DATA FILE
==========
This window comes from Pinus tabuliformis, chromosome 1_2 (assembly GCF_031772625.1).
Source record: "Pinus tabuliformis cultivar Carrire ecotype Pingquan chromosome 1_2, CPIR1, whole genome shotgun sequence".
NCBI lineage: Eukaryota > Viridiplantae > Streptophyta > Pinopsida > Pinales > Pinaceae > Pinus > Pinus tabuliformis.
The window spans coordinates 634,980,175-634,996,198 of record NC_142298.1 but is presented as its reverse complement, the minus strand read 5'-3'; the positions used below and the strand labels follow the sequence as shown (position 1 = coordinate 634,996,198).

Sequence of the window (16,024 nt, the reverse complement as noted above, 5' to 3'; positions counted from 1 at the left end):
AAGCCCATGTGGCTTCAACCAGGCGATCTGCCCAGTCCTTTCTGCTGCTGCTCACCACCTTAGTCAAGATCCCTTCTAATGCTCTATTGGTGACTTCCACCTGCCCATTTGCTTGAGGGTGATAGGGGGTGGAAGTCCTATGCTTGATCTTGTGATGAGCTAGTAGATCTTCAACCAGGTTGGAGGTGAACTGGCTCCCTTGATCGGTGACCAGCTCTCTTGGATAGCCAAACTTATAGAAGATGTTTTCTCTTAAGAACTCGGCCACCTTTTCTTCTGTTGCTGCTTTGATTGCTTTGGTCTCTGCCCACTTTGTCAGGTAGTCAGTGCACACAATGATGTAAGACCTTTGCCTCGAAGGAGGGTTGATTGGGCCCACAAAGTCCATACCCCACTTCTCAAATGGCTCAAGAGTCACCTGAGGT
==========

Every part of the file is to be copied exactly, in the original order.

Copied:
This window comes from Pinus tabuliformis, chromosome 1_2 (assembly GCF_031772625.1).
Source record: "Pinus tabuliformis cultivar Carrire ecotype Pingquan chromosome 1_2, CPIR1, whole genome shotgun sequence".
NCBI lineage: Eukaryota > Viridiplantae > Streptophyta > Pinopsida > Pinales > Pinaceae > Pinus > Pinus tabuliformis.
The window spans coordinates 634,980,175-634,996,198 of record NC_142298.1 but is presented as its reverse complement, the minus strand read 5'-3'; the positions used below and the strand labels follow the sequence as shown (position 1 = coordinate 634,996,198).

Sequence of the window (16,024 nt, the reverse complement as noted above, 5' to 3'; positions counted from 1 at the left end):
AAGCCCATGTGGCTTCAACCAGGCGATCTGCCCAGTCCTTTCTGCTGCTGCTCACCACCTTAGTCAAGATCCCTTCTAATGCTCTATTGGTGACTTCCACCTGCCCATTTGCTTGAGGGTGATAGGGGGTGGAAGTCCTATGCTTGATCTTGTGATGAGCTAGTAGATCTTCAACCAGGTTGGAGGTGAACTGGCTCCCTTGATCGGTGACCAGCTCTCTTGGATAGCCAAACTTATAGAAGATGTTTTCTCTTAAGAACTCGGCCACCTTTTCTTCTGTTGCTGCTTTGATTGCTTTGGTCTCTGCCCACTTTGTCAGGTAGTCAGTGCACACAATGATGTAAGACCTTTGCCTCGAAGGAGGGTTGATTGGGCCCACAAAGTCCATACCCCACTTCTCAAATGGCTCAAGAGTCACCTGAGGT